Fame seems to have lost its elusiveness in recent times. As the swarm of reality TV shows engulfs us, it’s easy to think that being well-known has lost some of its lustre – not because being famous isn’t a lucrative deal, but rather, because it’s ubiquitous.
Then you watch Amy, Asif Kapadia’s documentary on the short life of jazz singer Amy Winehouse, and realise that there is celebrity… and there is celebrity. Perhaps one of the most interesting revelations of this moving documentary is that celebrity can still be a cruel – and in some cases, unwanted – outcome.
It’s an undeniably sad portrait of a woman whose talent and natural goodness were burdened by buried grief. A child of divorced parents, Winehouse appears a long-troubled figure, who longs for male approval – starting with her estranged father.
It’s a good film. You won’t be bored. But it’s also hopeless. There is no happy ending to be found in the two-plus hours of what is essentially a young woman’s gradual but sure downfall. And this is what makes it harrowing and heartbreaking.
It’s clear that Amy is looking to point fingers, and it’s a point on which the alleged culprits have taken the makers to task. More specifically, Winehouse’s ‘great love’, Blake Fielder Civil, who broke her heart a couple of times; and Winehouse’s father, who seems to reappear when she becomes famous.
Sure, they’re not sympathetic characters. They don’t redeem themselves in their interviews; the footage of them throughout does too much damage. Certainly, they were cognisant of Winehouse’s instability and inability to stay away from alcohol and drugs. At one point, a doctor soberly explains that Winehouse’s alcohol and drug abuse, in combination with years of bulimia, placed extreme pressure on her body. Ticking time bomb, if you will.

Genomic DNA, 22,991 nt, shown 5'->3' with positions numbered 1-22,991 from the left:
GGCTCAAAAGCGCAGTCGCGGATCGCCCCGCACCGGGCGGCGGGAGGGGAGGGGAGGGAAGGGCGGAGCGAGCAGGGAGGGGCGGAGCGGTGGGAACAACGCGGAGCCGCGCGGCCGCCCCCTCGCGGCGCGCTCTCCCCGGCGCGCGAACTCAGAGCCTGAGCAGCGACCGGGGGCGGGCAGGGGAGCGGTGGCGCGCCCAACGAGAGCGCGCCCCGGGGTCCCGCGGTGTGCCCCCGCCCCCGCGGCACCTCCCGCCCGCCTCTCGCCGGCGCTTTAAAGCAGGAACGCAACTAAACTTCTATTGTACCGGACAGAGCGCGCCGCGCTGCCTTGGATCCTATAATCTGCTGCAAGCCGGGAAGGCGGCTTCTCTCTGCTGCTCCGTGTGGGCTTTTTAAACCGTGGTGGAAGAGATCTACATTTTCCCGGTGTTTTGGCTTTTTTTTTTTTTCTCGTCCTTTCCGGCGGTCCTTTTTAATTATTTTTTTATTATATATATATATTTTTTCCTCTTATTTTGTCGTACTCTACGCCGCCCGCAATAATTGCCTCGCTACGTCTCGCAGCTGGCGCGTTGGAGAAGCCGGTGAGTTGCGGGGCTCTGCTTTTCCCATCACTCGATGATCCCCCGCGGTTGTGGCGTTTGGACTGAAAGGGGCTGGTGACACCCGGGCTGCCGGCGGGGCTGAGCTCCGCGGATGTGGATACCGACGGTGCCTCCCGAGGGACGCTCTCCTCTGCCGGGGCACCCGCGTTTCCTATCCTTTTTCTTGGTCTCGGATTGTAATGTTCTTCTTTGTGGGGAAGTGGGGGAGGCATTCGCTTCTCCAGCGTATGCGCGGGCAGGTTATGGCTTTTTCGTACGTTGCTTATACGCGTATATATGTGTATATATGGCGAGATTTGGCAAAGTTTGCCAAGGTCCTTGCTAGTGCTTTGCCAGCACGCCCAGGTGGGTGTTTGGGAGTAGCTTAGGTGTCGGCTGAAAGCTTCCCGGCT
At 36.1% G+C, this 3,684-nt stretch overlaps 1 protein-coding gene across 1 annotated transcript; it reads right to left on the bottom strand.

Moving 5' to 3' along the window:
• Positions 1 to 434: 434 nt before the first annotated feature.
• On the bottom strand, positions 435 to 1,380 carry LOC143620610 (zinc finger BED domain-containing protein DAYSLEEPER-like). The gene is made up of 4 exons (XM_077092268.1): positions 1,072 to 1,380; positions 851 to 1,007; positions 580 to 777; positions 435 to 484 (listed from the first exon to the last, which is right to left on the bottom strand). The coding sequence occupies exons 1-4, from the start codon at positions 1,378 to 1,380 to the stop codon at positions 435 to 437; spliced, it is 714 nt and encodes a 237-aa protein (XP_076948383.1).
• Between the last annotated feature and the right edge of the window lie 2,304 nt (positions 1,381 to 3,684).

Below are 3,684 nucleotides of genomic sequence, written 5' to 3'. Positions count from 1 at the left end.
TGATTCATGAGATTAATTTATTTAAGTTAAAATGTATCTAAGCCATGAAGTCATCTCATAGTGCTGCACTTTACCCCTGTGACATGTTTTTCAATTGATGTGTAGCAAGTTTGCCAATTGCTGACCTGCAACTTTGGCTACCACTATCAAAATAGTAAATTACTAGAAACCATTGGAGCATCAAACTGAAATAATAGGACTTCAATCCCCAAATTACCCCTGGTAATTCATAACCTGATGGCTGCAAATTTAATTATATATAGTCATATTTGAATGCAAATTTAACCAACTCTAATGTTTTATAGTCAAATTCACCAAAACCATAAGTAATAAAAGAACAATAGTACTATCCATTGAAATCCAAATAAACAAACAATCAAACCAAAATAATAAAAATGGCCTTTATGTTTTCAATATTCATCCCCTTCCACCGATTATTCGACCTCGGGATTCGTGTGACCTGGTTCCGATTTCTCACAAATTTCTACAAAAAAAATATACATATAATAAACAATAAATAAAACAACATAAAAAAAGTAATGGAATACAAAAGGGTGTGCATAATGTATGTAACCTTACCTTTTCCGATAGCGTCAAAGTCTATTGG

But it’s also a bit simplistic to suggest these “bad guys” are the cause. Like any manifestation of depression, drug abuse and alcoholism (Winehouse succumbed to all three), I would argue that they are symptoms. Like I said, they’re not likeable, but Winehouse must also be recognised as the ultimate owner of her fate. She was, clearly, someone who was not comfortable with fame, more than once declaring that the idea of it frightened her, and that it would destroy her. You believe her when she says she just likes to sing jazz, particularly in front of an intimate audience, rather than a stadium of screaming fans.
But perhaps the key revelation in this film is not that she had an ex-manager and childhood friends who genuinely tried to help her or that she had her once estranged father and a troublesome boyfriend then husband who led her down much darker pathways. It’s when a childhood friend Juliette recounts a sober Winehouse telling her post-Grammys victory that being sober isn’t fun. It’s not a lighthearted moment. It’s one steeped in agonising desperation.
Here is a woman who never asked for fame, but her ridiculous amount of talent got her bundles of it anyway. And an already lost person diminished further into her tiny frame. At one point she seems truly not to live but to exist; a shell of a human, seeking refuge in others.
Which brings me to the other major villain in this tragedy – the media. They were, it appears, quick to celebrate her voice and talent but just as fast to mock Winehouse at her most vulnerable. There’s no denying that they bombarded her. The footage is disturbing – Winehouse, looking a wreck, couldn’t walk down the street without being pounded by the loud demands and blinding flashes of a bloodthirsty media pack. It’s shameful and sad.
Once again, though, it’s but one factor of an increasingly grim whole. Winehouse needed more than rehab. And while there is its share of loving “good guys”, including devoted music producer Salaam Remi and good friend Yasiin Bey (aka Mos Def), they weren’t enough to save someone who seemed at odds with her earthly existence.
Amy is out on July 2.